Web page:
Along with a new attitude towards food, I started to embrace a more mindful approach to living. I started taking my self-care routine more seriously and eating organically as much as possible. I started doing more yoga, meditation and self-work through exploration of the chakras. As I got healthier, I started to love exercise. I joined a gym and I enjoy having the healthy outlet that serves a time and place for me to get away. The thing that I had to find is a way of eating and living that not only helped me loose weight, but brought me balance and joy. Overtime, I went from a size 14 to a size 4, loosing about 35 lbs.
This whole process has been a journey and a transformation. It has put me in harmony with my true nature and opened me up to realizing my purpose. Whenever you lose a significant amount of weight, everyone wants to know, “how did you do it?” We all want to know the secret. Through my many conversations on this topic I realized that I have some good information to share. I will tell you that there is no secret to weight loss. You just need to be ready to make permanent change in your life. However, gaining some practical tools to get you started and developing a support system will give you the best opportunity to be successful. I’m not going to tell you that maintenance is easy. I struggle when times get stressful and my schedule becomes hectic. But I pause, remember my goals and get back on track before I slip to far backwards. Having a clear vision keeps me going. I’m doing a lot of research now on emotional eating and for me this is a big topic of interest. We have to define and usually change our relationship to food in order to make permanent change in our bodies. I now see the self-discipline approach to diet as a temporary fix, a band-aid. For lasting success, finding peace with food and our own bodies is critical. It’s still a journey for me but I am happy to be steadily moving in the right direction.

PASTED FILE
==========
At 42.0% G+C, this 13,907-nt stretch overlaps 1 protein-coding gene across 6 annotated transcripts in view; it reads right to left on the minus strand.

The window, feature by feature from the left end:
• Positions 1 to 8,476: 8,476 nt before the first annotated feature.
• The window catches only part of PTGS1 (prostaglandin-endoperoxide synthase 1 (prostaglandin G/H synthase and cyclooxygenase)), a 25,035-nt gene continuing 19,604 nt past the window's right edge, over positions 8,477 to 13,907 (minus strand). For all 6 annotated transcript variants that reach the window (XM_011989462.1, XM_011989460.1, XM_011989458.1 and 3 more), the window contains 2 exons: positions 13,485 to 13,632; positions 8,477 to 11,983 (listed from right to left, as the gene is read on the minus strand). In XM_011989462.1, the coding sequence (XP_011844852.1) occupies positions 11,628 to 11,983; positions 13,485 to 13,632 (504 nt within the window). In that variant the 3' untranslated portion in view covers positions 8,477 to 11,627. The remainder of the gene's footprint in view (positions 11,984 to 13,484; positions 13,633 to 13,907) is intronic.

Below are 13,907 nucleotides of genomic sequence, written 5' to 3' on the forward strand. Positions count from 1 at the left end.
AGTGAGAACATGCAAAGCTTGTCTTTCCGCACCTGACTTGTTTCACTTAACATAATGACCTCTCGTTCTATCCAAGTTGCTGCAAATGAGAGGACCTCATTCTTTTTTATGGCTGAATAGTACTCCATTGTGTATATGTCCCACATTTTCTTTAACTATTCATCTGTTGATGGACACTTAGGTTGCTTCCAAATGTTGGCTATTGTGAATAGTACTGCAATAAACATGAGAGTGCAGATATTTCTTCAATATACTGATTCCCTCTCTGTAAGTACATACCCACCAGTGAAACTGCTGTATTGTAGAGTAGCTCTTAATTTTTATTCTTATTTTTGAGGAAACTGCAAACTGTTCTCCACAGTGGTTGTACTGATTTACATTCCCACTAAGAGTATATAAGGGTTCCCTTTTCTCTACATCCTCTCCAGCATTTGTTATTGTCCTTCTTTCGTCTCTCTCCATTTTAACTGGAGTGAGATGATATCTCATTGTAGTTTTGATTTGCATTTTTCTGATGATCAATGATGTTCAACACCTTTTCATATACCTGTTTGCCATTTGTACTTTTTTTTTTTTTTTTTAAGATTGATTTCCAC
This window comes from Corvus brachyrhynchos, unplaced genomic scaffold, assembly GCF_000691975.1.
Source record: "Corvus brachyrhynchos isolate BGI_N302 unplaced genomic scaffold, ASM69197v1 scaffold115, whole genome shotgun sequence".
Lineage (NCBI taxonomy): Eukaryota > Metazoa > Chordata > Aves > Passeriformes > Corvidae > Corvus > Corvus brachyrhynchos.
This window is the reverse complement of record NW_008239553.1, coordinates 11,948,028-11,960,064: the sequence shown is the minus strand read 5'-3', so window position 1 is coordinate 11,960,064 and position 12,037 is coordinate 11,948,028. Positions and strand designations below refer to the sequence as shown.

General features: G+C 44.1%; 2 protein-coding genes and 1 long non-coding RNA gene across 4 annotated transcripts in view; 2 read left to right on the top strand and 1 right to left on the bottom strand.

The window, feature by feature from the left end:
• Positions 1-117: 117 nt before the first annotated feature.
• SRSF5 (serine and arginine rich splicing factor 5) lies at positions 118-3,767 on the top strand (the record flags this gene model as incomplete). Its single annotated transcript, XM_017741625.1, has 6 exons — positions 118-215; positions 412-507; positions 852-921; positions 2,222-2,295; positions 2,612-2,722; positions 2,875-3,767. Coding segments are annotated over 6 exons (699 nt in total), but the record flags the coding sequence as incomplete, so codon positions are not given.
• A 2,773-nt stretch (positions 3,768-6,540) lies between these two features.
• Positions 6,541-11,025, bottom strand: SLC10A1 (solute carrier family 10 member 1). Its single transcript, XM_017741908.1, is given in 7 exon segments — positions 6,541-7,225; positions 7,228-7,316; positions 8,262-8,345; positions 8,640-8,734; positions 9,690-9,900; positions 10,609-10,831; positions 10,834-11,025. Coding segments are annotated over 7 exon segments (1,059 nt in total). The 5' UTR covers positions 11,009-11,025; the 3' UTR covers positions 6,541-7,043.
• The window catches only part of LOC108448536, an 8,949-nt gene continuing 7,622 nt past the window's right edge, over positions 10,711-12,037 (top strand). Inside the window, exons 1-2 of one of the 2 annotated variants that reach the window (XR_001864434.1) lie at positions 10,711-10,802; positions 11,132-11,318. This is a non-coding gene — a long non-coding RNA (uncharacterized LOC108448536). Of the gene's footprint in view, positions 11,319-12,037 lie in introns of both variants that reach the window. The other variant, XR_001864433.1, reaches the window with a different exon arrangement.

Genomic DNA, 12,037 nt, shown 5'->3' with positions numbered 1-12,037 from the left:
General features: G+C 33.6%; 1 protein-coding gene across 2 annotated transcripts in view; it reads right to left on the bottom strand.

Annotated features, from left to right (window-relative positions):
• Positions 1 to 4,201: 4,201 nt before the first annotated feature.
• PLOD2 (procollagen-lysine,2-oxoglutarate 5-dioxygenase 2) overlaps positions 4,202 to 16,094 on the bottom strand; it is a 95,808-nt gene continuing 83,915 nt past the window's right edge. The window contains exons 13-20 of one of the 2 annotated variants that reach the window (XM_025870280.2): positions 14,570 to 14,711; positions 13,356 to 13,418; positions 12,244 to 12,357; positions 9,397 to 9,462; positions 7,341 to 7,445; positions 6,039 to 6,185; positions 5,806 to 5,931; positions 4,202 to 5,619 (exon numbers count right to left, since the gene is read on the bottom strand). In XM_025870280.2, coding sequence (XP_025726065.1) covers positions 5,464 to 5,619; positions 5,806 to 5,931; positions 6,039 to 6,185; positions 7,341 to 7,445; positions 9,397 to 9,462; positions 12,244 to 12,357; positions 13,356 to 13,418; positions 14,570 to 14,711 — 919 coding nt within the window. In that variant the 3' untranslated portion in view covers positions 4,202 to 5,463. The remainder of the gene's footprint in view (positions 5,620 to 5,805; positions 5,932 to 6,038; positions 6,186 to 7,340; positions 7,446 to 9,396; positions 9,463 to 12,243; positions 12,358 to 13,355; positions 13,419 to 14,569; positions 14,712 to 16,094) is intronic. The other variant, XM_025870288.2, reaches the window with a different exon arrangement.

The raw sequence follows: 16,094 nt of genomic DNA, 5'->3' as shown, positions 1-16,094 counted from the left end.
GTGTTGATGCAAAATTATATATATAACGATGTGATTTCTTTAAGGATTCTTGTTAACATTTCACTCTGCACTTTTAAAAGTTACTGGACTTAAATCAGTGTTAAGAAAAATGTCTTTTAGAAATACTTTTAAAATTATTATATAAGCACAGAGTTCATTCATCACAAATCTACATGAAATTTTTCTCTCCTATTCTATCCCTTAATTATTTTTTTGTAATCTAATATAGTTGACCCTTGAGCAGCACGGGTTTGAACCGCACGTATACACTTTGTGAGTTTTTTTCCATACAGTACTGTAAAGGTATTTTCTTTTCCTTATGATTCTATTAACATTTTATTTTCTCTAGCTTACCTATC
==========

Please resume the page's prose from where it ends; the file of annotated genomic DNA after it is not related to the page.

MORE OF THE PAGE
I know now that I can keep up this this way of eating and living for the rest of my life, and that is the only way to be successful. It is my wish that you are able to experience the same sense of pride and accomplishment that I have and that you realize your greatest potential through your commitment to your own health.